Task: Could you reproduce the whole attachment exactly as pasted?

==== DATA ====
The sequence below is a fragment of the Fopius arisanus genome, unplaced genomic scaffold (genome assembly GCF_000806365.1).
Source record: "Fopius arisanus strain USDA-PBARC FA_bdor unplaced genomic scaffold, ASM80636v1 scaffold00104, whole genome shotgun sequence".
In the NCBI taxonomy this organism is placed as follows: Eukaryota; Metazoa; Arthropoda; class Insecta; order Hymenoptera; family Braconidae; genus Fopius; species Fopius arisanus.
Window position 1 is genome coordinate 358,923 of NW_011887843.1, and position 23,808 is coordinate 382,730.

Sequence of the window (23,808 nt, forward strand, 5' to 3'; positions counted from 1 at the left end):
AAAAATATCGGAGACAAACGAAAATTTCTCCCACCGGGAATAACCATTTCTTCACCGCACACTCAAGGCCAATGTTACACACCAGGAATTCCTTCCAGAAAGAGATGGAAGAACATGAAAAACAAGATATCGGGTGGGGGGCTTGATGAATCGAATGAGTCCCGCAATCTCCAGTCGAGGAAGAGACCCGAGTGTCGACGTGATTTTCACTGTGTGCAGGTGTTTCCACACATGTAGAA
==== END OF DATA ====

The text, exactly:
The sequence below is a fragment of the Fopius arisanus genome, unplaced genomic scaffold (genome assembly GCF_000806365.1).
Source record: "Fopius arisanus strain USDA-PBARC FA_bdor unplaced genomic scaffold, ASM80636v1 scaffold00104, whole genome shotgun sequence".
In the NCBI taxonomy this organism is placed as follows: Eukaryota; Metazoa; Arthropoda; class Insecta; order Hymenoptera; family Braconidae; genus Fopius; species Fopius arisanus.
Window position 1 is genome coordinate 358,923 of NW_011887843.1, and position 23,808 is coordinate 382,730.

Sequence of the window (23,808 nt, forward strand, 5' to 3'; positions counted from 1 at the left end):
AAAAATATCGGAGACAAACGAAAATTTCTCCCACCGGGAATAACCATTTCTTCACCGCACACTCAAGGCCAATGTTACACACCAGGAATTCCTTCCAGAAAGAGATGGAAGAACATGAAAAACAAGATATCGGGTGGGGGGCTTGATGAATCGAATGAGTCCCGCAATCTCCAGTCGAGGAAGAGACCCGAGTGTCGACGTGATTTTCACTGTGTGCAGGTGTTTCCACACATGTAGAA